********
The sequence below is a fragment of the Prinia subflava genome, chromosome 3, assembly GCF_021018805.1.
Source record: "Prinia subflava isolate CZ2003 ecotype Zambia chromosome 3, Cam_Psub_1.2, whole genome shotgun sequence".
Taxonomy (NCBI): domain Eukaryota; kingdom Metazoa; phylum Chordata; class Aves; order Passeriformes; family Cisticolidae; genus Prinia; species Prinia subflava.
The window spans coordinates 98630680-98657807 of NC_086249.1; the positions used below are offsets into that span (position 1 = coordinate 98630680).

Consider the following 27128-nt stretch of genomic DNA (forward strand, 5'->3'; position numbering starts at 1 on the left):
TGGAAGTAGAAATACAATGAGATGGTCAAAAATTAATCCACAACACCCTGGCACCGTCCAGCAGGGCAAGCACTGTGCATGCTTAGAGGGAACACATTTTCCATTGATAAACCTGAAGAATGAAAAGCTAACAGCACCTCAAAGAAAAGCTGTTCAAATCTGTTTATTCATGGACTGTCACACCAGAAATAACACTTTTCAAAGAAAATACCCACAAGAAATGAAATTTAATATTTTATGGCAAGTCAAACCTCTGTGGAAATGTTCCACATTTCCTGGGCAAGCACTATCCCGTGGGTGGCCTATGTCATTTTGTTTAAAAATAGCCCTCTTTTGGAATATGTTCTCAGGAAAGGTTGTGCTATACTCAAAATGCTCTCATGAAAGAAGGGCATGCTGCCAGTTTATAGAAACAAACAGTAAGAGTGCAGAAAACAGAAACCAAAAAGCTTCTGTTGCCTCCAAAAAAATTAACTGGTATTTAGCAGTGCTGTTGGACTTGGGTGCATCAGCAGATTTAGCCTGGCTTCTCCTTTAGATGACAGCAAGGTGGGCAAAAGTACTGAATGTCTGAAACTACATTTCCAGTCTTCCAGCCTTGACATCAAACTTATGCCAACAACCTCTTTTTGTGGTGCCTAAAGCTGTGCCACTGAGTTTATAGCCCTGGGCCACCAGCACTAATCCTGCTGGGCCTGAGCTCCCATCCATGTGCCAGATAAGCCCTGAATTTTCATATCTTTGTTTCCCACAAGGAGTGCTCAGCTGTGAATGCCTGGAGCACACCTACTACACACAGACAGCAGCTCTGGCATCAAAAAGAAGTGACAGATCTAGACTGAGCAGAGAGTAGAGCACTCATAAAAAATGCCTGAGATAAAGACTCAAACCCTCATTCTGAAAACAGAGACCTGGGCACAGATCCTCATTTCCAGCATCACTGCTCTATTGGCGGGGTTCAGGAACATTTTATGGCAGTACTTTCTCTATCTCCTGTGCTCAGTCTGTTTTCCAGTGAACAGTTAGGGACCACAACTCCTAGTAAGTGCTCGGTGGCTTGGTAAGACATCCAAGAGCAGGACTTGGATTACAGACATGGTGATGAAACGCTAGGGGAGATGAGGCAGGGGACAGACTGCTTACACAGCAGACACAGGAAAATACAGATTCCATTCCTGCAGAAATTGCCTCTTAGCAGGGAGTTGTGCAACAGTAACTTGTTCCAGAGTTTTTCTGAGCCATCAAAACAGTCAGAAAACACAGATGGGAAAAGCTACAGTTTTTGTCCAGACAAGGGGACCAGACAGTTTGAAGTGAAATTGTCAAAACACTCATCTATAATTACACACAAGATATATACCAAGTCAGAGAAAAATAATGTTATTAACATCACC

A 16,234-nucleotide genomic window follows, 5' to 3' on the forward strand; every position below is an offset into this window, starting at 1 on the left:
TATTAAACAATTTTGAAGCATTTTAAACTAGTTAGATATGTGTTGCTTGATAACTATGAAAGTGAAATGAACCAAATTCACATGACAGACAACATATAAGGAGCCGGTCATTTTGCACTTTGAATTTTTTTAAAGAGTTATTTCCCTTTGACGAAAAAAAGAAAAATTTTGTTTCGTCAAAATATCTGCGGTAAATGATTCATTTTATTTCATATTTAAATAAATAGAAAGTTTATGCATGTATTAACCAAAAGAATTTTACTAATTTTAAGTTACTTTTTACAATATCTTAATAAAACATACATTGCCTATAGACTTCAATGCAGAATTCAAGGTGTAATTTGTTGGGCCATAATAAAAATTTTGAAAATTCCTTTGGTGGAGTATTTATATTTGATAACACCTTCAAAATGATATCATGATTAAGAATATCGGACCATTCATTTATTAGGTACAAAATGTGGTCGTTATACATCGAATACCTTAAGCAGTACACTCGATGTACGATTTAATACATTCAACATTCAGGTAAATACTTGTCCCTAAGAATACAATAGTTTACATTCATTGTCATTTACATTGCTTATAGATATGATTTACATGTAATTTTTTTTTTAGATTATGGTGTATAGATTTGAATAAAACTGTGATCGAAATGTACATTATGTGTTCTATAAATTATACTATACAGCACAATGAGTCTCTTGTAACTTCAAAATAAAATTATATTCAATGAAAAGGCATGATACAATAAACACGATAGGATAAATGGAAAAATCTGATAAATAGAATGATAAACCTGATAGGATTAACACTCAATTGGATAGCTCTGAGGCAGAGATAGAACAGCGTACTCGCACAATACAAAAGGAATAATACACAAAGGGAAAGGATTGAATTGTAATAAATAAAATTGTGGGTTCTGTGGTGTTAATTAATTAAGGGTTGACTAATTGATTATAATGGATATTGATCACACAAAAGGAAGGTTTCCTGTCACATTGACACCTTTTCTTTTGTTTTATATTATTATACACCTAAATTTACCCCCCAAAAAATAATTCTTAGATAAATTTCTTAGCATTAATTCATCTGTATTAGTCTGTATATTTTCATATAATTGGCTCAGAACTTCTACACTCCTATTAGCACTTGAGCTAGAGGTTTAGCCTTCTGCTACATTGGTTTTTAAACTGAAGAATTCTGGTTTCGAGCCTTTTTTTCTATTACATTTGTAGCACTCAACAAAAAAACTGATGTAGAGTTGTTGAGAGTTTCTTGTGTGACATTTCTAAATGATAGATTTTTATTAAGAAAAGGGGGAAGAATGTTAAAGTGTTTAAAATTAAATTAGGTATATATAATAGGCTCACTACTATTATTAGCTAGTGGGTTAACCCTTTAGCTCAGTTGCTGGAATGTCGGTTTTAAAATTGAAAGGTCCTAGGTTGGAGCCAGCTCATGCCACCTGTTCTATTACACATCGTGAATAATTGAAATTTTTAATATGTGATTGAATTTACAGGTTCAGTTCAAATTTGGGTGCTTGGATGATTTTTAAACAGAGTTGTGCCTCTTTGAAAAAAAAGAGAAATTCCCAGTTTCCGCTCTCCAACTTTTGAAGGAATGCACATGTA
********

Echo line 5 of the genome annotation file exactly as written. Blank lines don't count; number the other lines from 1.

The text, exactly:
Consider the following 27128-nt stretch of genomic DNA (forward strand, 5'->3'; position numbering starts at 1 on the left):